With 200+ taxes removed, each households saved about $180,000 – President 

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Amid global crises that resulted in significant prices increases locally, the government slashed or entirely removed numerous taxes allowing people to keep more of their money and President Dr. Irfaan Ali said each household was able to save about $180,000. 

“… removing the 200 plus burdensome taxes measures has saved the people $31.4 billion.

“At the household level, this meant that roughly $180,000 per family was saved with the removal of these taxes,” the Head of State said on Thursday during his address at the Georgetown Chamber of Commerce and Industry (GCCI)’s 133rd Annual Awards Presentation and Gala Dinner, at the Marriott Hotel.

Since taking office in August 2020, the People’s Progressive Party Civic (PPP/C) government removed numerous taxes including Value Added Tax (VAT) from water and electricity. 

Taxes in specific productive sectors like mining and agriculture were also removed as part of efforts to stimulate growth. The removal of taxes was in direct response to economic challenges experienced locally. 

One major challenge that emerged was inflation, which, in simple terms, refers to the increase in the prices for goods and services. 

With inflation, the same amount of money paid for goods and services at an earlier period will cover the cost of fewer of those goods and services.

And this challenge means that the average Guyanese would experience a rise in the cost of goods and services. The President, however, explained that the government has been working to cushion the impact.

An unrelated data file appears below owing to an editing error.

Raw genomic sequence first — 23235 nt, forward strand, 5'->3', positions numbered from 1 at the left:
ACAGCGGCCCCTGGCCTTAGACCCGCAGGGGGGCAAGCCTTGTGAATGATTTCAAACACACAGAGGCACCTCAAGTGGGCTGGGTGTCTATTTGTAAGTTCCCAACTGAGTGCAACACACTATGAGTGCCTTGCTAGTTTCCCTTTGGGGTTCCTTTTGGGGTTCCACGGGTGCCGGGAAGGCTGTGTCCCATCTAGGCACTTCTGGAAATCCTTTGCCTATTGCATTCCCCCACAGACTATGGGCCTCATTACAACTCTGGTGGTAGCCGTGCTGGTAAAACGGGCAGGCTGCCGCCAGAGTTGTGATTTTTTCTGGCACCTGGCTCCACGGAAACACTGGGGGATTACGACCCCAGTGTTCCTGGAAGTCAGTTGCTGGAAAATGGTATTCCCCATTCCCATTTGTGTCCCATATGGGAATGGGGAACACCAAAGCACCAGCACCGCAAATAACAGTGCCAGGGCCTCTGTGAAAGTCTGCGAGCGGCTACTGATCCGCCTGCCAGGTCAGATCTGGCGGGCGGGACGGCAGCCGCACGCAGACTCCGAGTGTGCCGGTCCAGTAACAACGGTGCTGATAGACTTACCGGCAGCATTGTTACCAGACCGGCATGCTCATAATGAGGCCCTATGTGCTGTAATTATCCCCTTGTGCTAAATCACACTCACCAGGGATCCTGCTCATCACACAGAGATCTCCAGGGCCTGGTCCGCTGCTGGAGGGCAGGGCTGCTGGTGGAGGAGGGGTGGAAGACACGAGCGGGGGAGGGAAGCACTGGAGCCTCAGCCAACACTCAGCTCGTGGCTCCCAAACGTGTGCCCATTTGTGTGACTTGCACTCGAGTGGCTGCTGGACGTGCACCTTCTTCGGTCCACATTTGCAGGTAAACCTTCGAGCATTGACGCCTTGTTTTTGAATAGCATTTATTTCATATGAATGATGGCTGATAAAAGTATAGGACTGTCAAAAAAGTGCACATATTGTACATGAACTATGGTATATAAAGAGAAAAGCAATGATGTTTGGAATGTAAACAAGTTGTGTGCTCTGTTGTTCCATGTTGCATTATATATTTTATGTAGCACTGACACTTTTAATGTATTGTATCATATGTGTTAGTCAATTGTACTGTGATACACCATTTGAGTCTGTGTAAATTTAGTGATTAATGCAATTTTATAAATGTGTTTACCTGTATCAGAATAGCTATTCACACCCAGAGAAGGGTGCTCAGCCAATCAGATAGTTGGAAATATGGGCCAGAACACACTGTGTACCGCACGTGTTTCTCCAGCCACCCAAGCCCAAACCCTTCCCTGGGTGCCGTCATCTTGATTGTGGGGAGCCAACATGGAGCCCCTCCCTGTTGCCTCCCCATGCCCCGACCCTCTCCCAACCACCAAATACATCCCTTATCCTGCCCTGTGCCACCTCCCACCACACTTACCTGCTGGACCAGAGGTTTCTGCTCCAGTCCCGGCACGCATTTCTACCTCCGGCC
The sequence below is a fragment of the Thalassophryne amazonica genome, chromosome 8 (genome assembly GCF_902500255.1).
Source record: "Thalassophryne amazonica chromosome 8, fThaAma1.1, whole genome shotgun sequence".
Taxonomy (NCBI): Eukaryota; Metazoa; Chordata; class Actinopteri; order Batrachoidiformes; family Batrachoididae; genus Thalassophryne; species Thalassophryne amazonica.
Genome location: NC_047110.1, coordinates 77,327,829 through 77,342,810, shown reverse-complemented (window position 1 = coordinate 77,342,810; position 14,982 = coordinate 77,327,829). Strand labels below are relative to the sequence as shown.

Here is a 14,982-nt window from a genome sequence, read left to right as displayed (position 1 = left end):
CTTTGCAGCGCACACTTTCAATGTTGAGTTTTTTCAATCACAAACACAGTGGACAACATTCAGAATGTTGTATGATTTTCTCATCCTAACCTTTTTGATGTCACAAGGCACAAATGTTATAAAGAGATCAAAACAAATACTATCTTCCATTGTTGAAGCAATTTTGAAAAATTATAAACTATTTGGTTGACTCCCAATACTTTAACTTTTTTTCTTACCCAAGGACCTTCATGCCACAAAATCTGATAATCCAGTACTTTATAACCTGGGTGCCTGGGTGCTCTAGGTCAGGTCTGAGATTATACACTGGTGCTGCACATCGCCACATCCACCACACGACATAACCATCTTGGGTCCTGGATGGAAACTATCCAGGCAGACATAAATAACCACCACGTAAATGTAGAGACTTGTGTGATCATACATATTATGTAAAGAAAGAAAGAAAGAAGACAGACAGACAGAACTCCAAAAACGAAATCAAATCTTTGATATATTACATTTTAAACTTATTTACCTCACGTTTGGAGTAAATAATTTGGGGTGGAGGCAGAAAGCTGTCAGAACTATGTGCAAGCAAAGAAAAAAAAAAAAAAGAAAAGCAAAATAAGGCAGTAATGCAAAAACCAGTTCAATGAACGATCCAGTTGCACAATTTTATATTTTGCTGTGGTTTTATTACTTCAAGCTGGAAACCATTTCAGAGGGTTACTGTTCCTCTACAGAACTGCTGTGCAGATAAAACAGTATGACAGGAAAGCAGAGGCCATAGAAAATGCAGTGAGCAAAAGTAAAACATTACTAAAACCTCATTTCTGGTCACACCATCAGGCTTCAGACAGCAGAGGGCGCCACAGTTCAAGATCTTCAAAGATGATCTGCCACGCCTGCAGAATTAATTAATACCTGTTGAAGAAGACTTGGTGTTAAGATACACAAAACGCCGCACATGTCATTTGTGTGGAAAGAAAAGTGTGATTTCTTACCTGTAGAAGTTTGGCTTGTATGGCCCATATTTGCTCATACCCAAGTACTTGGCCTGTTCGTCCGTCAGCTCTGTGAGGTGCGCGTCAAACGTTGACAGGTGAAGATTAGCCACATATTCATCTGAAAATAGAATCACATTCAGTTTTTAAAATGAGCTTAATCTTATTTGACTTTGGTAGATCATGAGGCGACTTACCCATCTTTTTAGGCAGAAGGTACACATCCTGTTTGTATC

Taxes are one way the government gets money to spend on projects and initiatives. Even as the government relinquished billions of dollars, the President said spending on much-needed transformational projects has increased. 

In fact, he said the country’s spending on big, transformational projects (capital expenditure) has more than doubled. 

Simultaneously, the government was able to limit the amount of routine spending needed to sustain those projects (this is known as current expenditures and includes the payments of salaries, for example). 

“You cannot point to another economy that has increased its capital expenditure by 108 per cent but its current expenditure by 11 per cent. 

“It means the government was able to cut a lot of fat out of the budget and we were also able to concentrate on key areas,” he said. 

President Ali also noted that the government’s ability to build in-country capacity meant that less money was spent on contracting consultancy services before projects can be conceptualised and executed. 

It is important to note too that Guyana is benefitting from significant revenues from its nascent oil and gas sector. With this, the government has been focused on executing more large-scale projects with oil revenues. 

 

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